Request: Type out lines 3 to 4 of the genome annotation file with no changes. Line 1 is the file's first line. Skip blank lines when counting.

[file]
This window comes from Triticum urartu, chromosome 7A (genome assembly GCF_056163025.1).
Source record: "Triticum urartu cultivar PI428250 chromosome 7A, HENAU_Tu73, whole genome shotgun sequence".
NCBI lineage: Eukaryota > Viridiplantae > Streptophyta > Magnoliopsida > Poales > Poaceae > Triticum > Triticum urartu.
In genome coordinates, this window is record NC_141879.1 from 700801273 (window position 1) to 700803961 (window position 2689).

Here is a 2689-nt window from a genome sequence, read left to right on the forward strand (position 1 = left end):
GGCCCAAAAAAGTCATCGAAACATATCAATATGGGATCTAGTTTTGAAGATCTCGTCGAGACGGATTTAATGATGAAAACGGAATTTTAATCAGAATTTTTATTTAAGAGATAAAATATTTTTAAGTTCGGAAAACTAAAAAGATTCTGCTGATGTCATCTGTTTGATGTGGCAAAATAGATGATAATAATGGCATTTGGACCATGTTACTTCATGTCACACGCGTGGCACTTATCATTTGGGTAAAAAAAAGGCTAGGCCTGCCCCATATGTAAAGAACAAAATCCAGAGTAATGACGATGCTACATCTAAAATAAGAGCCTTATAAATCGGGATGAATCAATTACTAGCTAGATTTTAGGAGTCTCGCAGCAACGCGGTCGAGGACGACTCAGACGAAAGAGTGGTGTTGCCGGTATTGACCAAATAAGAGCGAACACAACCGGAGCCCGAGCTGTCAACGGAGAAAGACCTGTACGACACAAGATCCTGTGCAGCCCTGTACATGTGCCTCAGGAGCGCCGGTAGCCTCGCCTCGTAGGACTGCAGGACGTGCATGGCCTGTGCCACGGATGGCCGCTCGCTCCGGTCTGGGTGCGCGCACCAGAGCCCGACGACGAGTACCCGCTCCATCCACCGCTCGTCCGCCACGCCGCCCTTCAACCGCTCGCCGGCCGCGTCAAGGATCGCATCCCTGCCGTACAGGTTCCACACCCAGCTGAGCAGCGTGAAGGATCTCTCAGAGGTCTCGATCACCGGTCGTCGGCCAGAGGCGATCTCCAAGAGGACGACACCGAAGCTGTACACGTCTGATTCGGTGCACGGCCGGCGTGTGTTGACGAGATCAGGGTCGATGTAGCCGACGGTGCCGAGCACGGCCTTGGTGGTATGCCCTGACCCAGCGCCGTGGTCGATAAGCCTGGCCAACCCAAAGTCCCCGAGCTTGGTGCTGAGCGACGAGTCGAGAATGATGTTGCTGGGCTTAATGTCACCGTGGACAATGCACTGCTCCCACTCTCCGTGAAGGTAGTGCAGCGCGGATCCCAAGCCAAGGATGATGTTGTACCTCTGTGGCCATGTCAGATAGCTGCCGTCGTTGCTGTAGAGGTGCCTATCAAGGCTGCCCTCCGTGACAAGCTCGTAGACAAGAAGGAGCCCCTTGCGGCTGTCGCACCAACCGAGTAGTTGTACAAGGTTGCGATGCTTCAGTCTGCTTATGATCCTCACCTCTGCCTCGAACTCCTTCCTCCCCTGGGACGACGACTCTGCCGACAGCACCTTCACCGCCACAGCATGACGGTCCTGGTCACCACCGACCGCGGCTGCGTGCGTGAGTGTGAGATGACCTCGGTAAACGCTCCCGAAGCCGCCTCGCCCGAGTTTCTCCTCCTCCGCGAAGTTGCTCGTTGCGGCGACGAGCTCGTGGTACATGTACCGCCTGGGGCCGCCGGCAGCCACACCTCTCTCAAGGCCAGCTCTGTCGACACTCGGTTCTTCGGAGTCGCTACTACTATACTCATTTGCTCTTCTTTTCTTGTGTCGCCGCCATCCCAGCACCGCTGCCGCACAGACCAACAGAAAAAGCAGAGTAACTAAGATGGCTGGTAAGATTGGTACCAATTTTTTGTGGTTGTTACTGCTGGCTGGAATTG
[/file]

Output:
NCBI lineage: Eukaryota > Viridiplantae > Streptophyta > Magnoliopsida > Poales > Poaceae > Triticum > Triticum urartu.
In genome coordinates, this window is record NC_141879.1 from 700801273 (window position 1) to 700803961 (window position 2689).